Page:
I have an idea that I'm working on while on campus. If I launch a company, will the University own part of it?
University’s General Rules, the University owns all intellectual property developed by any University employee or by anyone, including students, using any University facilities, equipment or funds. There are exceptions to these rules for students participating in courses and for those participating in campus programs (see examples below).
That’s a great question and it comes down to whether or not you are launching a company based upon intellectual property that the University owns.
What does this mean for students?
Intellectual property created by a student in the course of typical classwork is likely owned by the student as long as the student is only using University resources that are usually and customarily provided. Examples of resources customarily provided to students are office space, dorm rooms, library facilities, and ordinary access to computers and networks.
However, when a student creates intellectual property using University facilities, equipment or funds, then standard University ownership rules apply. For example, when a graduate student conducts research in a faculty lab, then it is likely that the University owns any resulting intellectual property.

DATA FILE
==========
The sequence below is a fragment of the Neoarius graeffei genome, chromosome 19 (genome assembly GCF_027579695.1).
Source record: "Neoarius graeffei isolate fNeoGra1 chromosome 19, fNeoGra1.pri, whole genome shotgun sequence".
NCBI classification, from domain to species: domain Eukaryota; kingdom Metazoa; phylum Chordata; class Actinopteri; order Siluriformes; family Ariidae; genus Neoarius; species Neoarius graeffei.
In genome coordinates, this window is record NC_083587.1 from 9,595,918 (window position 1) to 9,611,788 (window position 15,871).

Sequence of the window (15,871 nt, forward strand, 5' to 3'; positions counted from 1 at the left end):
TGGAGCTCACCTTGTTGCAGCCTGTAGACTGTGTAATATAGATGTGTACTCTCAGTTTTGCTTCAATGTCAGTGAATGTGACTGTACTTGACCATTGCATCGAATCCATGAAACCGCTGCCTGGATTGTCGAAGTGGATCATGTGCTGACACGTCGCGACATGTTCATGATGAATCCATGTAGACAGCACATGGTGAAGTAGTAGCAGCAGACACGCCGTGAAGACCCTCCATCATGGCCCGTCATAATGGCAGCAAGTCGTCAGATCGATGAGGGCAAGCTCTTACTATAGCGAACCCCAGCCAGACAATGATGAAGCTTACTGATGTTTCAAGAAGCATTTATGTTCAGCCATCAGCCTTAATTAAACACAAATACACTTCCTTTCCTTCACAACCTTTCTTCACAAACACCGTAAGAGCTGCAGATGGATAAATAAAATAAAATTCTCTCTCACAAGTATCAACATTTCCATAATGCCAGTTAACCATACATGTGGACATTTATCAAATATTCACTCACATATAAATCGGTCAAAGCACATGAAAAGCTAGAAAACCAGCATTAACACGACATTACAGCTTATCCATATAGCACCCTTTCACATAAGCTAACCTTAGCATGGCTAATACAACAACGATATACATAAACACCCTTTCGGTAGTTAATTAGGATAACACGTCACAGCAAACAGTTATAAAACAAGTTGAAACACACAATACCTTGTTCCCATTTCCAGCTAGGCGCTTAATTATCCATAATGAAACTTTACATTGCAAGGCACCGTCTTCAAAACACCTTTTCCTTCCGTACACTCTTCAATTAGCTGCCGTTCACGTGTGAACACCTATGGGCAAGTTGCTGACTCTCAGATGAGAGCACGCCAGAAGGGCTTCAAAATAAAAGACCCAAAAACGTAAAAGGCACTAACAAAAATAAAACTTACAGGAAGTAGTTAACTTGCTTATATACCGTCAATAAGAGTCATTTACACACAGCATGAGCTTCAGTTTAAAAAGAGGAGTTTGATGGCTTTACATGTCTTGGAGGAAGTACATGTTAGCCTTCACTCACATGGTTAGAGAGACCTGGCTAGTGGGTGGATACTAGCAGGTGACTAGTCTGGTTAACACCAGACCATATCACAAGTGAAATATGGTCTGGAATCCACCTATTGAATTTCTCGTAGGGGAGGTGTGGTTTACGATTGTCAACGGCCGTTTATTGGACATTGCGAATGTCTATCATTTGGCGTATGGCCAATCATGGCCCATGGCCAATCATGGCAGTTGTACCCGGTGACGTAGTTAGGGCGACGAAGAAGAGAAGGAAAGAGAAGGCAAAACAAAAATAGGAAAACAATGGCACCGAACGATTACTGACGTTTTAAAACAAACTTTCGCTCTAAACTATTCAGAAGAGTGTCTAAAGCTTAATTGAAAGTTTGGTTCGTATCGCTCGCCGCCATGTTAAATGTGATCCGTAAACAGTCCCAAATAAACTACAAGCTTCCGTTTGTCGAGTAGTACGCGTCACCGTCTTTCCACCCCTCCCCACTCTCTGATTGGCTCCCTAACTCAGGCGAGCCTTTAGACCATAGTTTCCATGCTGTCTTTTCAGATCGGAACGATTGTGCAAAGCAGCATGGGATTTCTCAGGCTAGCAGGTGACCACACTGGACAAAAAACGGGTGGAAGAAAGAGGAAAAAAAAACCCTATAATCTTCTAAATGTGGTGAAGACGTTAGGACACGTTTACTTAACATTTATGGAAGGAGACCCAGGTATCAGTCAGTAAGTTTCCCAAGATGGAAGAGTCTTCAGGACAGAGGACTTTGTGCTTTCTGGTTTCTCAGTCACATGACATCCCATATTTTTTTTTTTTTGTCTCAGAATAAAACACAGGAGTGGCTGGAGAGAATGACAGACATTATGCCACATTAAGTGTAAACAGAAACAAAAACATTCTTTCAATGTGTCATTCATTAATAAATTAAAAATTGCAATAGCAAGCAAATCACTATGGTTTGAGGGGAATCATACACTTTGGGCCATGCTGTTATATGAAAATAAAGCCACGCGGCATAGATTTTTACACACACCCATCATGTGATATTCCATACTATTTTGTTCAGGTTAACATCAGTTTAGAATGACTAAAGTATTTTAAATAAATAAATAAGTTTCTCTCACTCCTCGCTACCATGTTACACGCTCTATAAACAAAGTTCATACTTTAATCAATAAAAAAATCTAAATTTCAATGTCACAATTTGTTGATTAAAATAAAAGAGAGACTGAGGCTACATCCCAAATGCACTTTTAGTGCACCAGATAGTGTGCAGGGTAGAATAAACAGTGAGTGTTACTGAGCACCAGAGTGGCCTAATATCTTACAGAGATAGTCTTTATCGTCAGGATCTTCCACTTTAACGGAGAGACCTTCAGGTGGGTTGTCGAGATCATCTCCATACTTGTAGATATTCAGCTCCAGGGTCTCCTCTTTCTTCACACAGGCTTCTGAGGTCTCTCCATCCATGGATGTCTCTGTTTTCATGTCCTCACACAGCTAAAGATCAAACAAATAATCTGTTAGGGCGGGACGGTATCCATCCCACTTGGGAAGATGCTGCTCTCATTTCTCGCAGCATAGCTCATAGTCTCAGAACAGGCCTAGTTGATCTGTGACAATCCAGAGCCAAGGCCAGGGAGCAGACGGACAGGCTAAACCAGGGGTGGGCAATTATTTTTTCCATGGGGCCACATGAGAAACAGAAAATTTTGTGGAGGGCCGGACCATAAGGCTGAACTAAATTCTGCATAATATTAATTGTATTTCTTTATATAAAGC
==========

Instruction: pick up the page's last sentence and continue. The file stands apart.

Please note that participating in campus programs that promote entrepreneurism, such as NSF I-Corps, EnterpriseWorks’ I-Start, AWARE, the Cozad New Venture Challenge, or Social Fuse, does not in itself confer ownership of intellectual property to the University. Those programs are offered without obligation.
The Office of Technology Management can work with you to determine ownership. And if you want to launch a company to commercialize an innovation that is based on University intellectual property, the Office of Technology Management can help you work through the process.
It’s customary for start-ups using University intellectual property to provide the University with a small portion of equity in recognition of the University infrastructure and resources that were used in development of the technology.
- The University provides many free entrepreneurial programs to assist faculty, staff & students in their commercialization efforts.
- Participating in those programs does not confer ownership of intellectual property to the University.
- If a company is launched based upon University-owned intellectual property, the Office of Technology Management will help you work through the process.
FOR MORE INFORMATION ABOUT INTELLECTUAL PROPERTY OR OWNERSHIP
The Office of Technology Management
The Board of Trustees: Governance
General Rules (Article III discusses intellectual property)